Intervention Review

Topical nasal steroids for intermittent and persistent allergic rhinitis in children

  1. Jamal J Al Sayyad1,*,
  2. Zbys Fedorowicz2,
  3. Dunia Alhashimi3,
  4. Ahmed Jamal4

Editorial Group: Cochrane Ear, Nose and Throat Disorders Group

Published Online: 24 JAN 2007

Assessed as up-to-date: 31 OCT 2006

DOI: 10.1002/14651858.CD003163.pub4


How to Cite

Al Sayyad JJ, Fedorowicz Z, Alhashimi D, Jamal A. Topical nasal steroids for intermittent and persistent allergic rhinitis in children. Cochrane Database of Systematic Reviews 2007, Issue 1. Art. No.: CD003163. DOI: 10.1002/14651858.CD003163.pub4.

Author Information

  1. 1

    Ministry of Health, Bahrain, Medical Review Office, Manama, Bahrain

  2. 2

    Ministry of Health, Bahrain, UKCC (Bahrain Branch), Awali, Bahrain

  3. 3

    Salmaniya Medical Complex, Paediatrics, Manama, Bahrain

  4. 4

    Salmaniya Medical Complex, ENT, Manama, Bahrain

*Jamal J Al Sayyad, Medical Review Office, Ministry of Health, Bahrain, PO Box 12, Manama, Bahrain. JSayyad@health.gov.bh.

Publication History

  1. Publication Status: Edited (no change to conclusions)
  2. Published Online: 24 JAN 2007

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Abstract

  1. Top of page
  2. Abstract
  3. Plain language summary

Background

Allergic rhinitis is a very common chronic illness affecting 10% to 40% of children worldwide. There has been a significant increase in prevalence among children over the last two decades and this increase has been accompanied by a parallel increase in comorbid illnesses such as asthma.

Objectives

To evaluate the therapeutic effectiveness and adverse event profiles of topical nasal steroids for intermittent and persistent allergic rhinitis in children.

Search methods

We searched the Cochrane Ear, Nose and Throat Disorders Group Trials Register, the Cochrane Central Register of Controlled Trials (CENTRAL) (The Cochrane Library Issue 3, 2005), MEDLINE (1950 onwards) and EMBASE (1974 onwards) on 5th September 2005. CINAHL, mRCT(a meta-database of controlled trials), NRR (the National Research Register), LILACS, MedCarib, KOREAMED, IndMed, Samed, Panteleimon, Zetoc, ISI Proceedings, the GlaxoSmithKline Clinical Trials Database and the websites of AstraZeneca, Schering Plough and Aventis were also searched.

Selection criteria

Randomised controlled trials comparing topical nasal steroid preparations against each other or placebo, prescribed for allergic rhinitis in children.

Data collection and analysis

Two authors independently assessed trial quality and extracted data from the included trials. The limited and variable quality of reported data precluded any pooling of results and only a descriptive summary is presented.

Main results

Three trials involving a total of 79 participants were included. All three trials, which compared topical nasal steroids against placebo for perennial rhinitis, provided some, albeit limited data, relevant to our primary outcomes; but in two of the trials the data analysis was flawed and in the third trial it was incomprehensible. None of the trials provided data relevant to our secondary outcomes. There were no adverse events reported from any of the interventions.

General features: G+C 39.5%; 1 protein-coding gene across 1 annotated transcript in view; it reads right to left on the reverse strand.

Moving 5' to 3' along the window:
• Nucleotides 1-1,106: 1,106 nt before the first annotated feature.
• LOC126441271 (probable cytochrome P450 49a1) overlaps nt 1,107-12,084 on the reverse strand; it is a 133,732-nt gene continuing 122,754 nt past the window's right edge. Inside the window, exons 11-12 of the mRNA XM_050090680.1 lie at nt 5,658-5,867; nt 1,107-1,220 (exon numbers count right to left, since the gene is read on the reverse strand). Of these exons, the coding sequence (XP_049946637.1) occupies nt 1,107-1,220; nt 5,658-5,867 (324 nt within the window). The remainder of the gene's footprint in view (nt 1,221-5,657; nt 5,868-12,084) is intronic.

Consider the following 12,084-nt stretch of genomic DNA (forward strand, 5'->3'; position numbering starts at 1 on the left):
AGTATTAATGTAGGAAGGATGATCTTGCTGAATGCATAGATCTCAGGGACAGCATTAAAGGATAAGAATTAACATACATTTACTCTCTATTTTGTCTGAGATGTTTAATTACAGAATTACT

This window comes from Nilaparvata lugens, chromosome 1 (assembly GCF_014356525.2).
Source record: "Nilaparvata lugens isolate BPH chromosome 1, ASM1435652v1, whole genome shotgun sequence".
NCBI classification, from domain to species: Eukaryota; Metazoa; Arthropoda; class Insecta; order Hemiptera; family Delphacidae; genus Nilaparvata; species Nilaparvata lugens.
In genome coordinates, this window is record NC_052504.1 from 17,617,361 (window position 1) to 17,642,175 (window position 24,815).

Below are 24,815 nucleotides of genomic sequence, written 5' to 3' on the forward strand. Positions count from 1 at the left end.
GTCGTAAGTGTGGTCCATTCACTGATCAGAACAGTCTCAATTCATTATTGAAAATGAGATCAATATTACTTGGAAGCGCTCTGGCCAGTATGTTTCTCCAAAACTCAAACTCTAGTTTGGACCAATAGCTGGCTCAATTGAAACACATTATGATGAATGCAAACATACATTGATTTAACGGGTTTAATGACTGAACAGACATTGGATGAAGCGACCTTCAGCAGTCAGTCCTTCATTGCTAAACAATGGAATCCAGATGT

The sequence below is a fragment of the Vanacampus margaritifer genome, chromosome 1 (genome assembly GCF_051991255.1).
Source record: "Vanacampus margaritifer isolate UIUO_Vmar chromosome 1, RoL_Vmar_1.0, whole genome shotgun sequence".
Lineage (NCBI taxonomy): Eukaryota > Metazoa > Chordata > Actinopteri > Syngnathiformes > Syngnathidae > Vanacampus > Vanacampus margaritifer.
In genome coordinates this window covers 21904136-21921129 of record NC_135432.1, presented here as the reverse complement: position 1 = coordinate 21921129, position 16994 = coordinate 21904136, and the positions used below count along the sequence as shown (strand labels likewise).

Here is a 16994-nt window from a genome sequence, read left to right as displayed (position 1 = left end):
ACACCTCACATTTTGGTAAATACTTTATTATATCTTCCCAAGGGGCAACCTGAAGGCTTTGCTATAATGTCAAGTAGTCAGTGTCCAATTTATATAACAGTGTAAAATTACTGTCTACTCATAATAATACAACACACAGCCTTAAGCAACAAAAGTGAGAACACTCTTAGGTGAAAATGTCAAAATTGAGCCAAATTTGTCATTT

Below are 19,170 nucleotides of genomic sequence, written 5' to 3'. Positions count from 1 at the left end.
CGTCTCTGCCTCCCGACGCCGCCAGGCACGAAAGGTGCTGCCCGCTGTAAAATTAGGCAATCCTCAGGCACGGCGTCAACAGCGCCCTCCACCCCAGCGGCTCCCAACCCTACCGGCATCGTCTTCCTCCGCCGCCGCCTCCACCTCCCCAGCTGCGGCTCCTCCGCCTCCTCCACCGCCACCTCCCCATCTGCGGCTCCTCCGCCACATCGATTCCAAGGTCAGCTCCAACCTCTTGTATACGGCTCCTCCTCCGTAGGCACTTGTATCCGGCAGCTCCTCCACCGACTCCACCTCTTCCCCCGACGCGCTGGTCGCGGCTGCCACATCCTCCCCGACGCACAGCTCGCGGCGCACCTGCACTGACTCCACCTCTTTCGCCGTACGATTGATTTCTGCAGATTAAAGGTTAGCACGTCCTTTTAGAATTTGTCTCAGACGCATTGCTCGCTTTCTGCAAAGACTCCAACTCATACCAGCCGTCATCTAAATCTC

Authors' conclusions

The three included trials provided some weak and unreliable evidence for the effectiveness of Beconase® and flunisolide used topically intranasally for the treatment of intermittent and persistent allergic rhinitis in children. The reduction of severity in symptoms as assessed by the trialists could not be confirmed with the data provided and decisions on the use of these medications should, until such time as more robust evidence is available, be guided by the physician's clinical experience and patients' individual circumstances and preferences.

 

Plain language summary

  1. Top of page
  2. Abstract
  3. Plain language summary

Topical nasal steroids for intermittent and persistent allergic rhinitis in children

Allergic rhinitis is a very common chronic illness affecting 10% to 40% of children worldwide. There has been a significant increase in prevalence among children over the last two decades and this increase has been accompanied by a parallel increase in comorbid illnesses such as asthma. Symptoms include sneezing, itching, runny nose and nasal congestion. Allergic rhinitis may be defined as 'persistent' or 'intermittent'. These classifications loosely correspond to perennial (all year round) allergic rhinitis and seasonal allergic rhinitis ('hay fever'). There are a wide range of drug treatments available including topical and oral decongestants, topical and oral antihistamines, topical and systemic corticosteroids, leukotriene antagonists and a number of over the counter preparations. Topical steroids (nasal sprays) are often prescribed, and act directly on the nasal mucosa to reduce symptoms.

The authors of the review identified a large number of randomised controlled trials, however many were excluded due to the use of 'rescue' (additional) medication, which may have confounded the results.

The three included trials provided some weak and unreliable evidence for the effectiveness of Beconase® and flunisolide used topically in the nose for the treatment of intermittent and persistent allergic rhinitis in children. The review authors concluded that until more research is available, decisions on the use of topical steroids should be guided by the physician's clinical experience and patients' individual circumstances and preferences.